Now, aside from simply having them, other fascinating aspects of these photos, for me anyway are the poses. Often they were of the family or various members sitting pretty for the camera. People seldom smiled, as longer film exposure times (anywhere from 1-15 minutes) would have made a smile both hard to maintain and quite uncomfortable. Plus, also unlike us today with an abundance of portrait opportunities, many likely chose to invest a little more dignity and poise into their few portrait sessions.

While this is a big part of what gives these photos their nostalgic charm, it is also a minor hindrance to viewing their everyday lives. Let’s face it, if you were only going to have one family portrait made, you can’t allow for horseplay and you would likely not want a portrait that does not show you at your best. However, some have obviously gotten through.

Photo courtesy of Western Kentucky Genealogy

As I was perusing West Kentucky Genealogy the other day, I stumbled upon an interesting photo (pictured above). In this picture, one can see a variety of things happening, most of which are not representative of the regular sit and stare portraits. We see three children looking at other family members. The youngest child playing with another child, causing him to blur a bit (once again, slow film is likely to blame). And we see one adult looking off-camera. Now, I’m sure the family might not have been the happiest with this portrait, but, to those viewing today, it has a liveliness one does not normally see in older portraits. In a way, it brings that era closer to ours. As any photographer will tell you these days: A group with this type of dynamic would likely require several attempts like these before you get one with all looking forward and smiling with eyes open.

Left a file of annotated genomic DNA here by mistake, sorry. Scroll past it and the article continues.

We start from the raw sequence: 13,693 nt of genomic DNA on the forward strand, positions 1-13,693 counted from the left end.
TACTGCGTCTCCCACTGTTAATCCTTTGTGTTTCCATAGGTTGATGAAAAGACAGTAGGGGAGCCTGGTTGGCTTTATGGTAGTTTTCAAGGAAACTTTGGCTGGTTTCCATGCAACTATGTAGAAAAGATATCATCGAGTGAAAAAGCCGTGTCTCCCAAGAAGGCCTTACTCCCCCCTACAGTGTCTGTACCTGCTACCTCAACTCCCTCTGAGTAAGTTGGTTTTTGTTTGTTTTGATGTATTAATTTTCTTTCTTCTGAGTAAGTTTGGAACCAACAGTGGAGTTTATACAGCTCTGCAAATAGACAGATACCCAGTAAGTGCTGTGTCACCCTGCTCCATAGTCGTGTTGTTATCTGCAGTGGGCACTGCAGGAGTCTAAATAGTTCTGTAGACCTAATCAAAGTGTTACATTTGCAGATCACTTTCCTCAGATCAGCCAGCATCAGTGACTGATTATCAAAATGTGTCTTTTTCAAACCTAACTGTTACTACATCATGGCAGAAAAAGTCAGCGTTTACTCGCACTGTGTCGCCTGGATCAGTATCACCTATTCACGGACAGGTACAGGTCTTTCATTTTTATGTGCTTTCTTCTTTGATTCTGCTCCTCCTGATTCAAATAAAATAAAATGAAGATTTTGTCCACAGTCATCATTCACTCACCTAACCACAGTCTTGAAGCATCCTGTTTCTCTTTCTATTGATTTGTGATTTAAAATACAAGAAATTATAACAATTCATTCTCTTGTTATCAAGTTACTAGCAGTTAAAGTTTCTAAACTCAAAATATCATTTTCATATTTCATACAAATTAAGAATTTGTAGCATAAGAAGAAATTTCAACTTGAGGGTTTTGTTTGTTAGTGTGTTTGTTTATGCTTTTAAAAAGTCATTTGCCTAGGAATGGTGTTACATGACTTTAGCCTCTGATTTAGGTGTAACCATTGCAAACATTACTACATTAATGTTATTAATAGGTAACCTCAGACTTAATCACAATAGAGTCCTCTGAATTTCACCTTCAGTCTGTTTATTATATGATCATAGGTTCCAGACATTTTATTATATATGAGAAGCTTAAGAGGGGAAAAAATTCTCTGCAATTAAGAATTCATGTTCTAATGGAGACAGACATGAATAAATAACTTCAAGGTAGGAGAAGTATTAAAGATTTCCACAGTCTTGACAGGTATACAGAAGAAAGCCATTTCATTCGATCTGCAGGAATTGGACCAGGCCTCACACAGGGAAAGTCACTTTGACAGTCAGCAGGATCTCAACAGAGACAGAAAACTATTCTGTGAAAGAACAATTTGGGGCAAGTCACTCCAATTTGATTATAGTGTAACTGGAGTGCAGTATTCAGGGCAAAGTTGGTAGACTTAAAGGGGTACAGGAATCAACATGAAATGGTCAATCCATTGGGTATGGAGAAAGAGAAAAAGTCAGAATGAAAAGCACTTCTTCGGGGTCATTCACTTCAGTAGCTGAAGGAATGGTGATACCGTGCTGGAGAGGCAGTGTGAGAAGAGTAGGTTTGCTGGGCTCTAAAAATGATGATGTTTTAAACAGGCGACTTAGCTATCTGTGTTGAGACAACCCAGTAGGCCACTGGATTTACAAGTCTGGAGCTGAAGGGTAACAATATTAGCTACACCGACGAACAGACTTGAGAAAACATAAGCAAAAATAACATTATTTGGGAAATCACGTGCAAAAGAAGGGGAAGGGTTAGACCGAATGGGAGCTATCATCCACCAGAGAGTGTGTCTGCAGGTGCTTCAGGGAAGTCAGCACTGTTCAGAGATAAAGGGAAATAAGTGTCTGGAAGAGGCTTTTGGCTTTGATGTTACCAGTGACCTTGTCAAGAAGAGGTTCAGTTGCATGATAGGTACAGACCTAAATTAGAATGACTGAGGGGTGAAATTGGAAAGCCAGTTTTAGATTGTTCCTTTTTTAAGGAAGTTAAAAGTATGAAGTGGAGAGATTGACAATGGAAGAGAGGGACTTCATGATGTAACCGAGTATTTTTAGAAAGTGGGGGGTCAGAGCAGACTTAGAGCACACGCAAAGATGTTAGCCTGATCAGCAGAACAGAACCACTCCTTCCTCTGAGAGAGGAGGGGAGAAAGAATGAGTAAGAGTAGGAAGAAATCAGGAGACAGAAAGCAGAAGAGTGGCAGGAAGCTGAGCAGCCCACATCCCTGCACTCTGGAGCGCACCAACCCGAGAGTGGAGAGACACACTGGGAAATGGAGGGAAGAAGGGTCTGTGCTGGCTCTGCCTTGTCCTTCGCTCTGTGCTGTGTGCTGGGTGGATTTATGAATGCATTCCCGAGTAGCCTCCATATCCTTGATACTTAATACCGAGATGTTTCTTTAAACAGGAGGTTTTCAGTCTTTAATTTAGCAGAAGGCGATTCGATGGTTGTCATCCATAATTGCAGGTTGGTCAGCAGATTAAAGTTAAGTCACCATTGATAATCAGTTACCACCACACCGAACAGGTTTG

Anyway, I could go on and on about all of these old photos, but, instead, I encourage you to explore them and experience them for yourself at West Kentucky Genealogy on Facebook.

Now to close this week, I want to remind folks we still have times available next weekend and the weekend after for our holiday portrait sessions! For $49 ($39 on Nov. 30 and Dec. 1 for Small Business Saturday), the package includes: A 30-minute session, a free digital download, and a private online gallery of professionally edited portraits from which you may purchase personalized Christmas cards and other photo gifts.

Also, we are still booking for our Santa Baby Boudoir Special. For $149, this includes professional hair and makeup, up to one hour with the photographer, four professionally edited 8x10s (or a photo disc with four edited images), and the option to order additional photo gifts. To be discreet, we print the 8x10s in-house, however, the client may opt to have their portraits (and/or other gifts) printed through our online photo service as well. The choice is theirs!

Those looking to book a session may contact us at (270) 767-1163 or email us at abanathyphoto@gmail.com

Until next week, be sure to “like” us on Facebook and, to all, stay warm and have a wonderful Thanksgiving!